Biweekly news digest from the California State University Employees Union
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BILL CLINTON BACKS PROP. 30, OPPOSES PROP. 32
HAS YOUR MAIL BALLOT ARRIVED?
CALPERS: HUGE HIKE FOR LONG-TERM CARE INSURANCE
ALMANAC PAINTS A STARK CALIFORNIA PICTURE
RAY FINNELL SPEAKS AT CSU BAKERSFIELD
CONTEST: IDENTIFY THE CAMPUS
THIS DAY IN HISTORY
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Bill Clinton Backs Prop. 30, Opposes Prop. 32
At a UC Davis rally last week, former President Bill Clinton encouraged Californians to vote Yes on 30 and No on 32.
In supporting Prop. 30, he joined a broad coalition of education leaders, businesses, community organizations, and major newspapers across the state recognizing Prop. 30 as the only ballot measure that will stop another $6 billion in cuts to our schools this year.
At CSUEU’s Elections website, you can view an informative new Yes on 30 video from SEIU State Council featuring San Jose State Chapter 307 President Vera Acevedo.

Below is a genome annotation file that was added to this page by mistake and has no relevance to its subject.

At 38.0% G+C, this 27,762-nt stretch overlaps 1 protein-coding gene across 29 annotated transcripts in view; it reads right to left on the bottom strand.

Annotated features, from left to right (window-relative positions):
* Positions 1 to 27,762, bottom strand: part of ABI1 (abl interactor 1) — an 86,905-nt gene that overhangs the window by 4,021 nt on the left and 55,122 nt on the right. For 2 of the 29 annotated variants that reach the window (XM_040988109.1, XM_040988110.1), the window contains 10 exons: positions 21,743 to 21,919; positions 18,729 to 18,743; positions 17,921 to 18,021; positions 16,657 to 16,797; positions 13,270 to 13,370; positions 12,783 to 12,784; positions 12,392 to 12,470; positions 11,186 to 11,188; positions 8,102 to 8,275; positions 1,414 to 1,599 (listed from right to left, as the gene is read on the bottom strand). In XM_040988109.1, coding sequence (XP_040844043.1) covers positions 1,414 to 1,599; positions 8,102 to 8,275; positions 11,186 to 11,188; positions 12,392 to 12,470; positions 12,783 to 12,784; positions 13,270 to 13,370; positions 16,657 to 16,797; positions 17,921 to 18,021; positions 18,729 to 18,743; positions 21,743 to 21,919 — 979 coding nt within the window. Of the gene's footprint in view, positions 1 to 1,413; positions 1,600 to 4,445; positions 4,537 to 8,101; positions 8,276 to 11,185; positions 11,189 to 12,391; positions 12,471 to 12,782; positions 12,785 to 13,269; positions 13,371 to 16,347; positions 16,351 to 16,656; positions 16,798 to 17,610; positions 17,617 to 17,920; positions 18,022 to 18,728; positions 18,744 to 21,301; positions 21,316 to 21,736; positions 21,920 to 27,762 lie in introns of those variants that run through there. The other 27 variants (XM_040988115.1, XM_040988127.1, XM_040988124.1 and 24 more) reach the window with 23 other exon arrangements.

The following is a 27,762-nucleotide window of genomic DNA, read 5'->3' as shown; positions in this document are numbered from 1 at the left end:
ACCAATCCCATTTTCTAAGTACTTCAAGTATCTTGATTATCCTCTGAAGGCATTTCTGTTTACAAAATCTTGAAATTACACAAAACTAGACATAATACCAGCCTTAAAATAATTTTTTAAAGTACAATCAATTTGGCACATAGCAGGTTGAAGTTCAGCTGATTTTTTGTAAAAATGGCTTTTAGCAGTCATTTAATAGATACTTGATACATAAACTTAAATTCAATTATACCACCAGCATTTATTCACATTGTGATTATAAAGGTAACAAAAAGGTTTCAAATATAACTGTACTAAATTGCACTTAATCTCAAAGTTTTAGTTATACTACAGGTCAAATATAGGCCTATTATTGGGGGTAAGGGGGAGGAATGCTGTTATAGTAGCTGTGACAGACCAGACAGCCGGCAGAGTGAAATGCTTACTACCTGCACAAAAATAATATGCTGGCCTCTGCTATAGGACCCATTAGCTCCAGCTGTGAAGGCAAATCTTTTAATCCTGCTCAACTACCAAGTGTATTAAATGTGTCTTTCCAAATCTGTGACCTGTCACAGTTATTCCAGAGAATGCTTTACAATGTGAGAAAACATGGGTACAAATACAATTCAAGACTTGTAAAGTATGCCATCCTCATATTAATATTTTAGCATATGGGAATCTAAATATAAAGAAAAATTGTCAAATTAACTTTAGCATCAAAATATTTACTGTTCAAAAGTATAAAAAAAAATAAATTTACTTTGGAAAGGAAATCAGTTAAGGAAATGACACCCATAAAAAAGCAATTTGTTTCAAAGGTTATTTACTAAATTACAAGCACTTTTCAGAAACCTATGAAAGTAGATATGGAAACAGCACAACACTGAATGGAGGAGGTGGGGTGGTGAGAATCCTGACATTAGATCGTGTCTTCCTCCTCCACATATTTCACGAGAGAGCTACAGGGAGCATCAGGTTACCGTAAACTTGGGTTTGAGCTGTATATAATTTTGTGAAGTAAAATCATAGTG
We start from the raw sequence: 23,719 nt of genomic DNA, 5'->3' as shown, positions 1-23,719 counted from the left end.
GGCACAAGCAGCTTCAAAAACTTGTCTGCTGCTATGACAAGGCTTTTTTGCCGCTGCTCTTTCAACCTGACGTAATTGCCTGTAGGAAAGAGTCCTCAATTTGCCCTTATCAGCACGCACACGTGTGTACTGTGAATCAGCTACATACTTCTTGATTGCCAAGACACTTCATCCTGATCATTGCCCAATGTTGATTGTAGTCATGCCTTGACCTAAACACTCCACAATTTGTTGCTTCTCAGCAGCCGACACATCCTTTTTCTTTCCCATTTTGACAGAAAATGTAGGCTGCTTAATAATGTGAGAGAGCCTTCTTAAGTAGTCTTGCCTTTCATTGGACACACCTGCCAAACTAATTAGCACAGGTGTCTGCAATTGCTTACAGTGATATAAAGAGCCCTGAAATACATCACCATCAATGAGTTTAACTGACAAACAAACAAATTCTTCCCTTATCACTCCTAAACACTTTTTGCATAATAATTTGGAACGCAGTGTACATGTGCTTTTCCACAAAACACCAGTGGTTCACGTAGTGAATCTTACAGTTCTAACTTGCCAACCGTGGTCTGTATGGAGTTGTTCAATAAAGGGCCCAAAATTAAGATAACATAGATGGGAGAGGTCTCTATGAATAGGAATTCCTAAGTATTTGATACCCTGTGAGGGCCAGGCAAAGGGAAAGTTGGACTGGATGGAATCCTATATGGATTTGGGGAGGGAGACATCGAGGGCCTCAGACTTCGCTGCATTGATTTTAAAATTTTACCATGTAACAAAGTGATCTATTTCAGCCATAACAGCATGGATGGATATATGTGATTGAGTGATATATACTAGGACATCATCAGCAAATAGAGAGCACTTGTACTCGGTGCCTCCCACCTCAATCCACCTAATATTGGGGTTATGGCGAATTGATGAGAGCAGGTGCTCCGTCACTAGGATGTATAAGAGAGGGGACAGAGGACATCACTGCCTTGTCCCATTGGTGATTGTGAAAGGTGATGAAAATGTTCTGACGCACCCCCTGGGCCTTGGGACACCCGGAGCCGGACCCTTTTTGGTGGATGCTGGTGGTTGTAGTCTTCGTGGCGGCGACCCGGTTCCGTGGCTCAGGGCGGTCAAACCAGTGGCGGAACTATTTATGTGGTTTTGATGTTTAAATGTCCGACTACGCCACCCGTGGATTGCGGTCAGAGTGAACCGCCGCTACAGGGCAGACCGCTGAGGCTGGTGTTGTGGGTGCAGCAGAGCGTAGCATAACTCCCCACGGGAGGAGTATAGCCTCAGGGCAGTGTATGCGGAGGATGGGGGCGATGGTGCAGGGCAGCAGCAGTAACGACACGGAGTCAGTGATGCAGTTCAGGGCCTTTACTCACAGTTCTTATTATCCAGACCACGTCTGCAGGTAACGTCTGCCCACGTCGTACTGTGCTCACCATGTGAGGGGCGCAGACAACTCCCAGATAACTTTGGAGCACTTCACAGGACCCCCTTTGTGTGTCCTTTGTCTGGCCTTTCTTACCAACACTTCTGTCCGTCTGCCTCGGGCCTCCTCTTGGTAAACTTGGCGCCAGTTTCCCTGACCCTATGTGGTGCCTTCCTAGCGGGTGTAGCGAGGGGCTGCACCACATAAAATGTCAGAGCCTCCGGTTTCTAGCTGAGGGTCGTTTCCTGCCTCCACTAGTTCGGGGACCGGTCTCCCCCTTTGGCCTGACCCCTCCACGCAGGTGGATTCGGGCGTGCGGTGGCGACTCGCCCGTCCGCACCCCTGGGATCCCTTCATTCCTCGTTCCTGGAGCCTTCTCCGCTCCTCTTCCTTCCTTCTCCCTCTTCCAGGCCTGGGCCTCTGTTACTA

Next Thursday, October 25, noon to 1 p.m., Sonoma State Chapter 304 joins a coalition of local groups for an Election 2012 Rally on the Stevenson Quad. Speakers giving their reasons why the campus community should vote Yes on 30 will be campus President Ruben Armiñana and representatives from the Sonoma County Office of Education and the Chamber of Commerce. Sponsored by the Sonoma State Academic Senate, the rally’s co-sponsors include CSUEU, Academic Students Inc, CFA, and Academic Professionals of California. For more details, contact Chapter 304 President Leeanne Bowes.
Vote YES on Proposition 30!
Yes on Prop. 30 is polling fairly well as of today—far better than No on Prop. 32, the deceptive Special Exemptions Act appearing on the November statewide ballot.
Proposition 32 claims to be political reform but in reality is written to create special exemptions for billionaire businessmen and business special interests, giving them even more political power to write their own set of rules. It exempts super PACs and big businesses that aren’t technically “corporations” but rather are “LLCs” or “real estate trusts” or any other form of business structure. Even corporations themselves aren’t impacted, as the measure involves payroll deductions for political action committees, and corporations generally don’t utilize payroll deductions for this purpose.
At the same time, it restricts the right of working Californians and their unions to participate in the political process.